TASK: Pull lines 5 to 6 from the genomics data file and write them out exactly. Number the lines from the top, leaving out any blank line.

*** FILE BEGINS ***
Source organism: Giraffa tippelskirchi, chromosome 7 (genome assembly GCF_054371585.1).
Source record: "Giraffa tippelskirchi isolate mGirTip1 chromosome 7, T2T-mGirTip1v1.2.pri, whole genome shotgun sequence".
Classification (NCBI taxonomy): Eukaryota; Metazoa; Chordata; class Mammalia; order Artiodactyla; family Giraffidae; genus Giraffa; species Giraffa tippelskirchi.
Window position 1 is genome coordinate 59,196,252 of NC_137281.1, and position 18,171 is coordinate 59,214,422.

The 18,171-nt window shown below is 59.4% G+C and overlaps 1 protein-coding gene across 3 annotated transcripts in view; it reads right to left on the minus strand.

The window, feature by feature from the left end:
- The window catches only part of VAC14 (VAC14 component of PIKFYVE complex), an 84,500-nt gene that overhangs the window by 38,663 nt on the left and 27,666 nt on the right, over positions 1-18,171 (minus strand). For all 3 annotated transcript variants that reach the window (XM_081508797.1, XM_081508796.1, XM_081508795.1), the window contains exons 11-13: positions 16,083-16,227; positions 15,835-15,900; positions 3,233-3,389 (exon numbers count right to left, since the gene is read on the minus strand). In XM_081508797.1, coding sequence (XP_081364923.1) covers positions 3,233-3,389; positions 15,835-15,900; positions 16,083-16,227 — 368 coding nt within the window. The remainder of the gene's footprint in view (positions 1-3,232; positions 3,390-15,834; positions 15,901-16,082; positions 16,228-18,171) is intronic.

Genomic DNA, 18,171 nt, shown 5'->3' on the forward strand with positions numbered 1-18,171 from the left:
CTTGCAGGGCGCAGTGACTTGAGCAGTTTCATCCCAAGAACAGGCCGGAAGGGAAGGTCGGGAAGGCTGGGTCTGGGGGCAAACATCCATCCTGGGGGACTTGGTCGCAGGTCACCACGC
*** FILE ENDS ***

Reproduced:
The 18,171-nt window shown below is 59.4% G+C and overlaps 1 protein-coding gene across 3 annotated transcripts in view; it reads right to left on the minus strand.

The window, feature by feature from the left end: